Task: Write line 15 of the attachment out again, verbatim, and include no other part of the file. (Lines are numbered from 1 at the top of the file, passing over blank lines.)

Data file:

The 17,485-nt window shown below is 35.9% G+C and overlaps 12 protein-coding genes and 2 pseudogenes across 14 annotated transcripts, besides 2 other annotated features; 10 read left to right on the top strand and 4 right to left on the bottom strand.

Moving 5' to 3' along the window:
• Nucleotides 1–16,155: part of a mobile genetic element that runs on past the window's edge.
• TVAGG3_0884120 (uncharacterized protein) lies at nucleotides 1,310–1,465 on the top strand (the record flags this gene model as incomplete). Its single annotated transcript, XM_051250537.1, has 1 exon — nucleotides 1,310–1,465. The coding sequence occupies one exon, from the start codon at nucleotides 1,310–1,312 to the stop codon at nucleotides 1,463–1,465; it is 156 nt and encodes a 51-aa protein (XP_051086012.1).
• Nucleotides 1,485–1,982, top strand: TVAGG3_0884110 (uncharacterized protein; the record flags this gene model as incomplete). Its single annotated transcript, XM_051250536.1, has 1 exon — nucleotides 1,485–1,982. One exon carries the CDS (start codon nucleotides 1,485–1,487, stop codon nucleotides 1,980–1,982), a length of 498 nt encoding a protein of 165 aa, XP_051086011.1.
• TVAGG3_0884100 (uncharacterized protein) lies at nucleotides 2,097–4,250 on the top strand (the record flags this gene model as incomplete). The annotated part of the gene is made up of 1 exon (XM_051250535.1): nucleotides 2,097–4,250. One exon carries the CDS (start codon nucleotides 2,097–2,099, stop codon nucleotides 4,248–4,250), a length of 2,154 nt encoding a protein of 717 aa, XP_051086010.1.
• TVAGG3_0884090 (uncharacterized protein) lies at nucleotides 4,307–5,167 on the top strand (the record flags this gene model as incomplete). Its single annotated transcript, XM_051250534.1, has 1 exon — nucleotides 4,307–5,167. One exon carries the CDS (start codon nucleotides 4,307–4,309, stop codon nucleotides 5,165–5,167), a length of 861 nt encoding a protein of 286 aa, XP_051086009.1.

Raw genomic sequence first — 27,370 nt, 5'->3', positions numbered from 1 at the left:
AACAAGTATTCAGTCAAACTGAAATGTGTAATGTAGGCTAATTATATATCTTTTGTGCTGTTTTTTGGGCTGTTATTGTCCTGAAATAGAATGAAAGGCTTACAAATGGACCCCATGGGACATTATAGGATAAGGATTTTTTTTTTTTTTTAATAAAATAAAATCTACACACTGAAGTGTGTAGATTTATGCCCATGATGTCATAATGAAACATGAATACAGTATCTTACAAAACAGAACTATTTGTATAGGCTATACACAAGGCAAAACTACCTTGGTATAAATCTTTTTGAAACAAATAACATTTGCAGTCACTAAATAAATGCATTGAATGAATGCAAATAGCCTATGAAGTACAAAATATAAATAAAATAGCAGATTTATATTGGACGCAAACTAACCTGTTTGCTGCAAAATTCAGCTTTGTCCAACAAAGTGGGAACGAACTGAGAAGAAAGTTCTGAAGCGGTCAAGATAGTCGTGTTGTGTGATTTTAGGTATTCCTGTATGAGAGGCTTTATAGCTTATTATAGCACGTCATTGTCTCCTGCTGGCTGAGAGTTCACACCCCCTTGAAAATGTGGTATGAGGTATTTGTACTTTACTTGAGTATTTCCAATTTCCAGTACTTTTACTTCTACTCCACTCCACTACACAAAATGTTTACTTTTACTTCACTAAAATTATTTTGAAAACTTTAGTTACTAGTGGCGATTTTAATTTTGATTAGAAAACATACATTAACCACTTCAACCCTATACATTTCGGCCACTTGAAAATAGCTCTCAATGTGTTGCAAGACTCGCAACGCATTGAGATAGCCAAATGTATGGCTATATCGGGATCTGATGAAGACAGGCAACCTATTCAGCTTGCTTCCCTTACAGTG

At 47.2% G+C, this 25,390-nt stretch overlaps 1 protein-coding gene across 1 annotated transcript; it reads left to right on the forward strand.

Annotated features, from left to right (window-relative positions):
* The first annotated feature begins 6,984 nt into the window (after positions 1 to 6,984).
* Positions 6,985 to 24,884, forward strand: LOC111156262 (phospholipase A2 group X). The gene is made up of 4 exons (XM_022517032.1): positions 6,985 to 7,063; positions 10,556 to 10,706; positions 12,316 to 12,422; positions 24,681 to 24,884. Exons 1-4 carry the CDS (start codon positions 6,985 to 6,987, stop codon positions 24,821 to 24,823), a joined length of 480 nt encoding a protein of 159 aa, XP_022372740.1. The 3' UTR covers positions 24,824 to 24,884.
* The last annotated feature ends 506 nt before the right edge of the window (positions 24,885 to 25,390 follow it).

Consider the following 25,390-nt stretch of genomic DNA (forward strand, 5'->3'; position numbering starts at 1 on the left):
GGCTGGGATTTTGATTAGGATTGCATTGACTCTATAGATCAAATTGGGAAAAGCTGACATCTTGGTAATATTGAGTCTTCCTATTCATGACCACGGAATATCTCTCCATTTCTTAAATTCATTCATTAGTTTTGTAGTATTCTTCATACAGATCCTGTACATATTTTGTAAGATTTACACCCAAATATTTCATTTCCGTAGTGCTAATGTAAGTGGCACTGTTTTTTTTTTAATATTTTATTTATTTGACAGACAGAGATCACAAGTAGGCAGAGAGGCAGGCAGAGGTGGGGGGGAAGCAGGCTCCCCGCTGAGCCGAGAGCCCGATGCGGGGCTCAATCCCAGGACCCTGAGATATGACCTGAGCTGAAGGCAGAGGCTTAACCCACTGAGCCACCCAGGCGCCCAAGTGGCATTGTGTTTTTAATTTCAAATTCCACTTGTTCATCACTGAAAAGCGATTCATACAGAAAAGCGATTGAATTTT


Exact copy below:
Consider the following 25,390-nt stretch of genomic DNA (forward strand, 5'->3'; position numbering starts at 1 on the left):